At a recent seminar on ‘value based existence’, where I was a panelist, a young manager asked me if it was possible to change behaviour of people in organisations.
While the question seemed simple and could have prompted an immediate response, it encouraged me to go within and seek and answer from a genuine state of curiosity and concern for the young manager who sought the answer. I experienced in his question a need to understand human behaviour in an organisational context and respond to actions that people demonstrate with compassion.
I therefore searched within myself for an answer to his question.
Mind over mood
David Rock, who has done extensive work on the mind and neural pathways of human beings, believes that behaviour modification when addressed in isolation is a cosmetic exercise. It is his belief that a model presents itself for scrutiny when addressing behaviour change.
What we see visibly demonstrated by an individual, be it an employee in an organisation or a person in society, is the behaviour that is manifest.
Most initiatives that we undertake are to tinker with this behaviour through interventions that help the individual recognise functional and dysfunctional aspects of behaviour.
Below the surface, not visible to viewing, are the ‘feelings’ that are being generated within the individual which cause the person to show up such behaviour. The feelings that play out in behaviour are affected by the ‘thoughts and assumptions’ that generate within individuals. Many cognitive behavioural practitioners call this ‘mind over mood.’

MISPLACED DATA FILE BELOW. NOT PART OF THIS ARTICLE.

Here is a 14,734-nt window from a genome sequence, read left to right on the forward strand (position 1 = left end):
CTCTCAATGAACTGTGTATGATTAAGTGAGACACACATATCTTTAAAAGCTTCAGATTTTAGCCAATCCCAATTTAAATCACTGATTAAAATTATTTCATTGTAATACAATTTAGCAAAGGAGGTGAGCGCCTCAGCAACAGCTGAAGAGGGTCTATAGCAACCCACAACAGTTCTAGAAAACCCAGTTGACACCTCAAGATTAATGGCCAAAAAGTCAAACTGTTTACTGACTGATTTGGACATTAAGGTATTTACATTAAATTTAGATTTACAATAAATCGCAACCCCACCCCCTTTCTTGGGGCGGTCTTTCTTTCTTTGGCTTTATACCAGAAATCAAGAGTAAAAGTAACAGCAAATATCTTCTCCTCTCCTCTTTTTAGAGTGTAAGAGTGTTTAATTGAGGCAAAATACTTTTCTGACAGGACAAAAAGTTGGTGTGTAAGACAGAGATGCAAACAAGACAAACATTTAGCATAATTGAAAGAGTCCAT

Below the assumptions and thoughts are deeply entrenched ‘beliefs and values’ that a human being carries from, perhaps, childhood.
Challenge beliefs, not contest
Thus if one wants to help an individual alter or change behaviour that will help the person function effectively in a world populated by others, it is important for us to challenge, not contest the beliefs that one carries within. When beliefs are challenged in a way that the individual is able to question self, shifts happen in attitude and approach and this ultimately results in a change of thinking, feeling and thus behaviour.
Many existential philosophers believe that beliefs and the values that arise in an individual are the very reason for the existence of a person in a functional world.
When a belief and value of an individual is endorsed by people and society the individual feels valued, cherished, approved and perhaps joyful. Yet when these beliefs and values are threatened the individual becomes resentful and angry. Again if a person believes that he is losing hold or control of his beliefs and values, he begins to despair. Finally when an individual aspires to cultivate a particular belief or value he experiences within a sense of sometimes envy, sometimes aspiration and sometimes deep desire.
It therefore behoves those who want to help people demonstrate functional behaviour in the real world to recognise the belief and value structure that constitute the human being they are dealing with and work from there upwards towards maturation of thought process, evocation of feelings and finally demonstrated behaviour.
(The writer is an organisational and behavioural consultant. He can be contacted at firstname.lastname@example.org)